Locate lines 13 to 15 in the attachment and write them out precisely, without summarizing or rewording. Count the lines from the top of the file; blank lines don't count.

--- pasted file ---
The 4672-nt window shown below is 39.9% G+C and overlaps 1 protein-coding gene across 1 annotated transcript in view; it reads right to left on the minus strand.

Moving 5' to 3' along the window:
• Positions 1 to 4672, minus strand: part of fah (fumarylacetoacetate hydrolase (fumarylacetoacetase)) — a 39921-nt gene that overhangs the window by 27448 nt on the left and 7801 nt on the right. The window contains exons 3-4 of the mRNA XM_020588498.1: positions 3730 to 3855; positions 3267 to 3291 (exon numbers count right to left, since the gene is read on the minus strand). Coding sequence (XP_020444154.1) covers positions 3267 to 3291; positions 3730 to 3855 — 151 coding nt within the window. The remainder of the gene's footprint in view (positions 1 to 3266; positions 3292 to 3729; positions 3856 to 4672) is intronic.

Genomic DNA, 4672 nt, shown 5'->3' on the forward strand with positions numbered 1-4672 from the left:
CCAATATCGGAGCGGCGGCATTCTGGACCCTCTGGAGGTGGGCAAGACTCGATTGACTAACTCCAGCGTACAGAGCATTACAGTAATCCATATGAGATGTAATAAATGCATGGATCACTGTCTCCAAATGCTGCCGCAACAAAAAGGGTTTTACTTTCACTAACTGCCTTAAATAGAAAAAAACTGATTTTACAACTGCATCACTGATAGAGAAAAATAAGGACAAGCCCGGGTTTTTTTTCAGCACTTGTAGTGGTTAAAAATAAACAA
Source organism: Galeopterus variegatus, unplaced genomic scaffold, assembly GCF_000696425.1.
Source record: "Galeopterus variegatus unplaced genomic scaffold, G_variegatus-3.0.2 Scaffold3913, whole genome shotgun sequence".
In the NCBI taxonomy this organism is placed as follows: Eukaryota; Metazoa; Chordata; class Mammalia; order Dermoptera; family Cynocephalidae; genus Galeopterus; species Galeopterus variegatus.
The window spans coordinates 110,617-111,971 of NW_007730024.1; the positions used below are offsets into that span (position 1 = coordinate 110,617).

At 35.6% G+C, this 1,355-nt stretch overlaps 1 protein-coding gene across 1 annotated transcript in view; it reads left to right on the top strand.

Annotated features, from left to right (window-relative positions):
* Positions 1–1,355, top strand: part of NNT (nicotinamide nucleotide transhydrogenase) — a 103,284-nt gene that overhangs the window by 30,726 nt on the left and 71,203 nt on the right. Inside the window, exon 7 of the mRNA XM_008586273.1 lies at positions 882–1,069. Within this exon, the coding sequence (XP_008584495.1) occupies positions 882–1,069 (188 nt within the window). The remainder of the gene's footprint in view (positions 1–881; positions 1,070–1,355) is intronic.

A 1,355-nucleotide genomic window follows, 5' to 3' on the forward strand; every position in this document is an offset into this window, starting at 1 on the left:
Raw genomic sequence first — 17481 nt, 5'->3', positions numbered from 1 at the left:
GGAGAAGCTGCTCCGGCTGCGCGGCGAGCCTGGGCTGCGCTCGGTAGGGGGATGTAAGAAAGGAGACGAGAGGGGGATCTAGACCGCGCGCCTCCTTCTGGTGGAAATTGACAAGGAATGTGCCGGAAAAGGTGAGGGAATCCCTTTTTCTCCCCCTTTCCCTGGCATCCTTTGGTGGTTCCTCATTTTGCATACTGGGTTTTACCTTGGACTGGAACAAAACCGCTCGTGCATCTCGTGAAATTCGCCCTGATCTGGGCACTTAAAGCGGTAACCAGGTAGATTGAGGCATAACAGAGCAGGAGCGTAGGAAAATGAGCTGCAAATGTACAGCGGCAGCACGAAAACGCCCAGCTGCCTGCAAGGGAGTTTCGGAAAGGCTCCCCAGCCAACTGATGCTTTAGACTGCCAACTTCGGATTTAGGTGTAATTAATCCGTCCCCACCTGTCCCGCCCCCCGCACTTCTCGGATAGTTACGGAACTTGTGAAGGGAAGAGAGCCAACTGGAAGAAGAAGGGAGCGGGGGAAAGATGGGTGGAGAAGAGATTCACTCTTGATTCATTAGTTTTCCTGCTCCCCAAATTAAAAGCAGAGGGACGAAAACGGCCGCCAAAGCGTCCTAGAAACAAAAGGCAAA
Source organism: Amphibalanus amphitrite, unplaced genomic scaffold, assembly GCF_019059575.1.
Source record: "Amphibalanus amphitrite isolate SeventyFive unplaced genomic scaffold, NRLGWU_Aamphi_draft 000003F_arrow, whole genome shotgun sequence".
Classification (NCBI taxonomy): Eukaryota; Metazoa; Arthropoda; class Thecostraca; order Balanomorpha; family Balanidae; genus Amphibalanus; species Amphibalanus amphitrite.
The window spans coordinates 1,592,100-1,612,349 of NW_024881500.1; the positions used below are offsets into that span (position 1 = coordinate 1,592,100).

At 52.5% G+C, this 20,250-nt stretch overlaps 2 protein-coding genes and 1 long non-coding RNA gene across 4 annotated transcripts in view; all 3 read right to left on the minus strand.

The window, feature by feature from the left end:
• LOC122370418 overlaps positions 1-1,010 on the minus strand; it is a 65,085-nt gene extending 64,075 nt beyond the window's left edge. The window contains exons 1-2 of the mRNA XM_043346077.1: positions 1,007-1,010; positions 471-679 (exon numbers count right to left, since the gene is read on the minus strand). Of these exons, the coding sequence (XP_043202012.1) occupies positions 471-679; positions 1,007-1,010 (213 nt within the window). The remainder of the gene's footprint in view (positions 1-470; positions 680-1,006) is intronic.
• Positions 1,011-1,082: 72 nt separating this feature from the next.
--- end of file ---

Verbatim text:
A 1,355-nucleotide genomic window follows, 5' to 3' on the forward strand; every position in this document is an offset into this window, starting at 1 on the left:
Raw genomic sequence first — 17481 nt, 5'->3', positions numbered from 1 at the left:
GGAGAAGCTGCTCCGGCTGCGCGGCGAGCCTGGGCTGCGCTCGGTAGGGGGATGTAAGAAAGGAGACGAGAGGGGGATCTAGACCGCGCGCCTCCTTCTGGTGGAAATTGACAAGGAATGTGCCGGAAAAGGTGAGGGAATCCCTTTTTCTCCCCCTTTCCCTGGCATCCTTTGGTGGTTCCTCATTTTGCATACTGGGTTTTACCTTGGACTGGAACAAAACCGCTCGTGCATCTCGTGAAATTCGCCCTGATCTGGGCACTTAAAGCGGTAACCAGGTAGATTGAGGCATAACAGAGCAGGAGCGTAGGAAAATGAGCTGCAAATGTACAGCGGCAGCACGAAAACGCCCAGCTGCCTGCAAGGGAGTTTCGGAAAGGCTCCCCAGCCAACTGATGCTTTAGACTGCCAACTTCGGATTTAGGTGTAATTAATCCGTCCCCACCTGTCCCGCCCCCCGCACTTCTCGGATAGTTACGGAACTTGTGAAGGGAAGAGAGCCAACTGGAAGAAGAAGGGAGCGGGGGAAAGATGGGTGGAGAAGAGATTCACTCTTGATTCATTAGTTTTCCTGCTCCCCAAATTAAAAGCAGAGGGACGAAAACGGCCGCCAAAGCGTCCTAGAAACAAAAGGCAAA